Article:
Technology progresses at a rapid pace, offering new novelties that perform tasks with greater speed with quick user adaptability. Businesses that continue to use obsolete computing software tools find themselves engaged with issues like high maintenance cost, data silos, difficulty adding new features and greater security risks.

Obsolete computing software and hardware are known as “legacy systems”. While such old systems satisfy the need it was originally intended for, they do not facilitate the scaling that becomes necessary when a company’s demands multiply. Businesses mature and flourish from the changing economy, new regulations, market conditions and internal restructuring, rendering existing software tools redundant. The technology used in legacy systems remains incompatible with modern state-of-the-art capabilities and services like “cloud computing” and “data integration”.

Legacy systems continue to be used because they serve a useful purpose for long periods, even though newer and more capable technology exists. It’s an investment, the cost of which is probably not yet recovered, but continues to perform essential tasks. So companies hesitate to change such legacy systems. IT managers must therefore carefully asses and plan the migration in order to minimize risks.

Despite the plentiful reasons to preserve a legacy system, there are potential risks in maintaining them. With its outdated technology, a legacy system is incompatible with new add-ons essential to a business. The vendor may even discontinue the product, leaving it deprived of product updates, support, and scalability. Operating with old security protocols, security breaches become common, making regulatory compliance hard. Legacy systems work at a slow pace over time, affecting productivity.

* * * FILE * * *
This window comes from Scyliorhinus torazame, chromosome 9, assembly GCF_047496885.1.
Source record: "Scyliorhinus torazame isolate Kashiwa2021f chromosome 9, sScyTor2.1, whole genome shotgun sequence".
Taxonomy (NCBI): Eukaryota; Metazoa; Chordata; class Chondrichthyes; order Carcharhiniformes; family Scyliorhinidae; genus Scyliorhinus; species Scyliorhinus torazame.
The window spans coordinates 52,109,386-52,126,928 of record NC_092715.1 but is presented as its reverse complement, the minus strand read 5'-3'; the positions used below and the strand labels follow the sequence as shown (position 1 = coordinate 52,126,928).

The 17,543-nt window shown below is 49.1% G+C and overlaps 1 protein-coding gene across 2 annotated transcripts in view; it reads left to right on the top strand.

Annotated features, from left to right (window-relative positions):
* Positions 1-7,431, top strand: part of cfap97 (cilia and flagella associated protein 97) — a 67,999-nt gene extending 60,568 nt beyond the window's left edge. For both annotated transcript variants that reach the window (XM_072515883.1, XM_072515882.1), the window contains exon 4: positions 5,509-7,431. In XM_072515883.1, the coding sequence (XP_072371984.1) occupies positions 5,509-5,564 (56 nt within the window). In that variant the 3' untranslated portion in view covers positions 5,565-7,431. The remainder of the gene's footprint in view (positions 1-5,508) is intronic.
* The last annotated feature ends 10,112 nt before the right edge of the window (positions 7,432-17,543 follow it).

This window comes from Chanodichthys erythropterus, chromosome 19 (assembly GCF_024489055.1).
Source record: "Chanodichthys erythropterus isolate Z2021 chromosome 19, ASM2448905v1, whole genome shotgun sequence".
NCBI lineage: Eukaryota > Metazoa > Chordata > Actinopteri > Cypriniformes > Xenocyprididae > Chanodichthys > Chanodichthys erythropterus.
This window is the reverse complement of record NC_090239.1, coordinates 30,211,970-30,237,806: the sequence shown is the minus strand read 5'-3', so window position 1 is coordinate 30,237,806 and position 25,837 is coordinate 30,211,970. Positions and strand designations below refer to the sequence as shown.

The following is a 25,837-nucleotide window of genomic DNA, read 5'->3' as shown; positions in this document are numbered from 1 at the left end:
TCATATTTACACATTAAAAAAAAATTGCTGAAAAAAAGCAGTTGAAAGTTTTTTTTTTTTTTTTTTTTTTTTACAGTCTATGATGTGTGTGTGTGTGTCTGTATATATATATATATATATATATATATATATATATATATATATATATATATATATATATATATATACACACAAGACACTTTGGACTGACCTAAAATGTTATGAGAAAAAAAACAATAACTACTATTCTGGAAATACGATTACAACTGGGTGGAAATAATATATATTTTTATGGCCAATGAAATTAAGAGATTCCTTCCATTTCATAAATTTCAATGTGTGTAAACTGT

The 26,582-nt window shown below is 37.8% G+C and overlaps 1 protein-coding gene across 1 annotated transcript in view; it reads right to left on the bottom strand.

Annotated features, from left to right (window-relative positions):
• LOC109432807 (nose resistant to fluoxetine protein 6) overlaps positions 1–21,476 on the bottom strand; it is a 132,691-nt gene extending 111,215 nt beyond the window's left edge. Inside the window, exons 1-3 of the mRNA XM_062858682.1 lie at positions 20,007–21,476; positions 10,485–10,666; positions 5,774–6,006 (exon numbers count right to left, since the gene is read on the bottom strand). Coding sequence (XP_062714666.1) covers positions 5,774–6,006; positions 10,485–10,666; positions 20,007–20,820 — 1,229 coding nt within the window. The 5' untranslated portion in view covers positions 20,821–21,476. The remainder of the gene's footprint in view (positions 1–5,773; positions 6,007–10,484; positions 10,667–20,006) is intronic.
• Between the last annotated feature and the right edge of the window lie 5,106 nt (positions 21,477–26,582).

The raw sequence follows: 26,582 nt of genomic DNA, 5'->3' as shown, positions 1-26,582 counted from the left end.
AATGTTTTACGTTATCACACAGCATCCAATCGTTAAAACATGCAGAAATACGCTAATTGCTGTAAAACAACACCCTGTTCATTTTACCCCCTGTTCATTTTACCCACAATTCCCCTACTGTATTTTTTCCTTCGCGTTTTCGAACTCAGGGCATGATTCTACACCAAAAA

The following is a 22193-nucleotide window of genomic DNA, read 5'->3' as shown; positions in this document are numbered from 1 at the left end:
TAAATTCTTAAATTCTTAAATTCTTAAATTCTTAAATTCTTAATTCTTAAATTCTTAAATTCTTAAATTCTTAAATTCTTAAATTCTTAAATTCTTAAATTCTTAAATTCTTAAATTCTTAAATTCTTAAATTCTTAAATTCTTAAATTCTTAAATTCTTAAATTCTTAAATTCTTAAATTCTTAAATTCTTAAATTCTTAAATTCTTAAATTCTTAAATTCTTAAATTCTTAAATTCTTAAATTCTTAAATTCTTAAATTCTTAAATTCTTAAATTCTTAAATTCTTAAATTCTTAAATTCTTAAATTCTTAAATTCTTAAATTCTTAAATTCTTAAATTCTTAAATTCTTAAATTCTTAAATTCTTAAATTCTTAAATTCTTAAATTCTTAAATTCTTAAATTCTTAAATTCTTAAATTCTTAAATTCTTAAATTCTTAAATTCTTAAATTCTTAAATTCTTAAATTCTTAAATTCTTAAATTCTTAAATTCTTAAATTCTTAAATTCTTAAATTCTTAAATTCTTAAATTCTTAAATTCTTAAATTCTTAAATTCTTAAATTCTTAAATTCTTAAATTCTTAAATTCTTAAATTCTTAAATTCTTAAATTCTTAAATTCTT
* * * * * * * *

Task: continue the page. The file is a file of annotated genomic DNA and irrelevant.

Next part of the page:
Eventually, legacy systems become obsolete. Businesses that want to keep ahead will decide to replace legacy systems and implement newer technologies. When it’s finally the time to change, following a set of key guidelines will help to ensure a smooth transition.

Cost factor
A decision to change to a modern system should be carefully evaluated. Among the several factors to consider, cost is one of them. Maintaining a legacy system can be expensive, but one should remember that the cost of replacing it can also be high. Meticulous planning and forecasting potential problems are the pre-requisites before taking the final decision. For instance, the compatibility of certain business processes with the new system should be studied to avoid unforeseeable outcomes.

Safe data migration
Data is everything today. Businesses must ensure that the data available in the legacy system can be extracted and migrated safely to the new system. If required, the existing data must be altered to match the new formats. It must be cleaned to take care of quality issues like duplication, incomplete and improperly formatted data. Before exporting the data to the new system, a trial should be done with a limited set of data.

User comfort
When preparing a migration, users of the new system should be taken into confidence, and they must feel involved and willing to embrace the change. If they show reluctance, their opinion should be taken into consideration to implement a solution with which they feel comfortable.

Technical specifications
The technical specifications of the legacy system should be available to ensure that the new system can perform the original tasks with no loss of data and functionalities. If the legacy system uses an outdated programming language, it is important to find qualified professionals familiar with those languages to lead the migration.

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Facts and figures stated in the blog are gathered from reliable sources on the internet.